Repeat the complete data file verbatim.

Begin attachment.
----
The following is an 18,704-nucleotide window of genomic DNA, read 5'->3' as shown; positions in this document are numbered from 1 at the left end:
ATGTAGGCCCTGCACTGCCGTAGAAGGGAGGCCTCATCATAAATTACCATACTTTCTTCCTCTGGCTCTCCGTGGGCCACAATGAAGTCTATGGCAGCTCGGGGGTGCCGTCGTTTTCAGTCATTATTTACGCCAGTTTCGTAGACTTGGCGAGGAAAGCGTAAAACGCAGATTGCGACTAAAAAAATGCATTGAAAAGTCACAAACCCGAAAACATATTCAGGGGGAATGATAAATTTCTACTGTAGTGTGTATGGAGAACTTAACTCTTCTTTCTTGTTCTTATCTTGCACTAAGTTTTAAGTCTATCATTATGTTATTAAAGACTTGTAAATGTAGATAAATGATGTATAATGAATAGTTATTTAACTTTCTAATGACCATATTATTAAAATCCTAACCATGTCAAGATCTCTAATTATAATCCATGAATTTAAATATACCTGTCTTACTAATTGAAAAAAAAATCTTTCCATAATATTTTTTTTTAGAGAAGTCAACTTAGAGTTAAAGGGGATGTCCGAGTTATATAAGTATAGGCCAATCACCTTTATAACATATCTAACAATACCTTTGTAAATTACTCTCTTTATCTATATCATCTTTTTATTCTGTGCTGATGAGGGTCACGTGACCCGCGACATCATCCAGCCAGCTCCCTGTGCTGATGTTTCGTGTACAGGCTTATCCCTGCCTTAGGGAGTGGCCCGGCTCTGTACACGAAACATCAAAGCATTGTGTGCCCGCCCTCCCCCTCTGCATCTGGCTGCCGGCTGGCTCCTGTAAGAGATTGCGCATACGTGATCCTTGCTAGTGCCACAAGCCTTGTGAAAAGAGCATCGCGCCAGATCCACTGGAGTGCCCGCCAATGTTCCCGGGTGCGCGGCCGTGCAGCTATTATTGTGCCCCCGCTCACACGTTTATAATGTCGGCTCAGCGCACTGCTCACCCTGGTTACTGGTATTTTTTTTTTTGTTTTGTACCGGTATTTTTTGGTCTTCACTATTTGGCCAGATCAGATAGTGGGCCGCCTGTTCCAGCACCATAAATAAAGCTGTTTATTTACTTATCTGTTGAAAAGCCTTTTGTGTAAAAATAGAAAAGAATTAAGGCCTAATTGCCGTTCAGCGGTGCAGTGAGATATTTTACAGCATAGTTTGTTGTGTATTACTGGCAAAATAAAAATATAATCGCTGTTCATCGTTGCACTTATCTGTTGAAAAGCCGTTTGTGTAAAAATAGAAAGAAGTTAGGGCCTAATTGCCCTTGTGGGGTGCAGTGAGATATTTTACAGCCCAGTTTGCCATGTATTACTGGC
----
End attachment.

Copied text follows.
The following is an 18,704-nucleotide window of genomic DNA, read 5'->3' as shown; positions in this document are numbered from 1 at the left end:
ATGTAGGCCCTGCACTGCCGTAGAAGGGAGGCCTCATCATAAATTACCATACTTTCTTCCTCTGGCTCTCCGTGGGCCACAATGAAGTCTATGGCAGCTCGGGGGTGCCGTCGTTTTCAGTCATTATTTACGCCAGTTTCGTAGACTTGGCGAGGAAAGCGTAAAACGCAGATTGCGACTAAAAAAATGCATTGAAAAGTCACAAACCCGAAAACATATTCAGGGGGAATGATAAATTTCTACTGTAGTGTGTATGGAGAACTTAACTCTTCTTTCTTGTTCTTATCTTGCACTAAGTTTTAAGTCTATCATTATGTTATTAAAGACTTGTAAATGTAGATAAATGATGTATAATGAATAGTTATTTAACTTTCTAATGACCATATTATTAAAATCCTAACCATGTCAAGATCTCTAATTATAATCCATGAATTTAAATATACCTGTCTTACTAATTGAAAAAAAAATCTTTCCATAATATTTTTTTTTAGAGAAGTCAACTTAGAGTTAAAGGGGATGTCCGAGTTATATAAGTATAGGCCAATCACCTTTATAACATATCTAACAATACCTTTGTAAATTACTCTCTTTATCTATATCATCTTTTTATTCTGTGCTGATGAGGGTCACGTGACCCGCGACATCATCCAGCCAGCTCCCTGTGCTGATGTTTCGTGTACAGGCTTATCCCTGCCTTAGGGAGTGGCCCGGCTCTGTACACGAAACATCAAAGCATTGTGTGCCCGCCCTCCCCCTCTGCATCTGGCTGCCGGCTGGCTCCTGTAAGAGATTGCGCATACGTGATCCTTGCTAGTGCCACAAGCCTTGTGAAAAGAGCATCGCGCCAGATCCACTGGAGTGCCCGCCAATGTTCCCGGGTGCGCGGCCGTGCAGCTATTATTGTGCCCCCGCTCACACGTTTATAATGTCGGCTCAGCGCACTGCTCACCCTGGTTACTGGTATTTTTTTTTTTGTTTTGTACCGGTATTTTTTGGTCTTCACTATTTGGCCAGATCAGATAGTGGGCCGCCTGTTCCAGCACCATAAATAAAGCTGTTTATTTACTTATCTGTTGAAAAGCCTTTTGTGTAAAAATAGAAAAGAATTAAGGCCTAATTGCCGTTCAGCGGTGCAGTGAGATATTTTACAGCATAGTTTGTTGTGTATTACTGGCAAAATAAAAATATAATCGCTGTTCATCGTTGCACTTATCTGTTGAAAAGCCGTTTGTGTAAAAATAGAAAGAAGTTAGGGCCTAATTGCCCTTGTGGGGTGCAGTGAGATATTTTACAGCCCAGTTTGCCATGTATTACTGGC